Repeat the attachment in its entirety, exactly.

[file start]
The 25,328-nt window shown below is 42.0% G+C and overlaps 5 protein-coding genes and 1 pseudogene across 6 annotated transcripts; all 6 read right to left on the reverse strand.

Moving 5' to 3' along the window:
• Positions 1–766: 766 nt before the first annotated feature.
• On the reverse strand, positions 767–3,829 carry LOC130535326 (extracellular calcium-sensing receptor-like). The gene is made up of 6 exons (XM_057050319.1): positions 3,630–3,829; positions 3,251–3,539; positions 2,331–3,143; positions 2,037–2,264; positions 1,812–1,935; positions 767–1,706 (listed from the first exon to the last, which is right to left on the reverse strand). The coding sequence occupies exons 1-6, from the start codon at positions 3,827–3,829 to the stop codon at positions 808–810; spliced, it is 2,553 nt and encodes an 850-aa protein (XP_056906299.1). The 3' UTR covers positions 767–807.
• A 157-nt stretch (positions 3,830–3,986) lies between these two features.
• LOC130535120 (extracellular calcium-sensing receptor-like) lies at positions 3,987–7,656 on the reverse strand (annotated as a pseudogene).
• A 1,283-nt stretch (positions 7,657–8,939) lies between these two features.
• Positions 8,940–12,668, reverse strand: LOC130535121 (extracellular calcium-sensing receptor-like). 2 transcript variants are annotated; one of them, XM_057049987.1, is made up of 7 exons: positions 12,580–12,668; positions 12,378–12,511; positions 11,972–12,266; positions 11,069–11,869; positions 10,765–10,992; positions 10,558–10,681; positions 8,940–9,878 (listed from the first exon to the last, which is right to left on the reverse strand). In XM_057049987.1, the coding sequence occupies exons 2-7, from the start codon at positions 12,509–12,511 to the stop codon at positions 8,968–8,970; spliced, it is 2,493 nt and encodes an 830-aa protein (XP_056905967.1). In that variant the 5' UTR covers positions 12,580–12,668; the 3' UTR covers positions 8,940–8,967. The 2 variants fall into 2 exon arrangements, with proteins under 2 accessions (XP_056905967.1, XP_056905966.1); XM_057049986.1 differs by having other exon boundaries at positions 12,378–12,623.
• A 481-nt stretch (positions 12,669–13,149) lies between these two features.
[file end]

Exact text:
The 25,328-nt window shown below is 42.0% G+C and overlaps 5 protein-coding genes and 1 pseudogene across 6 annotated transcripts; all 6 read right to left on the reverse strand.

Moving 5' to 3' along the window:
• Positions 1–766: 766 nt before the first annotated feature.
• On the reverse strand, positions 767–3,829 carry LOC130535326 (extracellular calcium-sensing receptor-like). The gene is made up of 6 exons (XM_057050319.1): positions 3,630–3,829; positions 3,251–3,539; positions 2,331–3,143; positions 2,037–2,264; positions 1,812–1,935; positions 767–1,706 (listed from the first exon to the last, which is right to left on the reverse strand). The coding sequence occupies exons 1-6, from the start codon at positions 3,827–3,829 to the stop codon at positions 808–810; spliced, it is 2,553 nt and encodes an 850-aa protein (XP_056906299.1). The 3' UTR covers positions 767–807.
• A 157-nt stretch (positions 3,830–3,986) lies between these two features.
• LOC130535120 (extracellular calcium-sensing receptor-like) lies at positions 3,987–7,656 on the reverse strand (annotated as a pseudogene).
• A 1,283-nt stretch (positions 7,657–8,939) lies between these two features.
• Positions 8,940–12,668, reverse strand: LOC130535121 (extracellular calcium-sensing receptor-like). 2 transcript variants are annotated; one of them, XM_057049987.1, is made up of 7 exons: positions 12,580–12,668; positions 12,378–12,511; positions 11,972–12,266; positions 11,069–11,869; positions 10,765–10,992; positions 10,558–10,681; positions 8,940–9,878 (listed from the first exon to the last, which is right to left on the reverse strand). In XM_057049987.1, the coding sequence occupies exons 2-7, from the start codon at positions 12,509–12,511 to the stop codon at positions 8,968–8,970; spliced, it is 2,493 nt and encodes an 830-aa protein (XP_056905967.1). In that variant the 5' UTR covers positions 12,580–12,668; the 3' UTR covers positions 8,940–8,967. The 2 variants fall into 2 exon arrangements, with proteins under 2 accessions (XP_056905967.1, XP_056905966.1); XM_057049986.1 differs by having other exon boundaries at positions 12,378–12,623.
• A 481-nt stretch (positions 12,669–13,149) lies between these two features.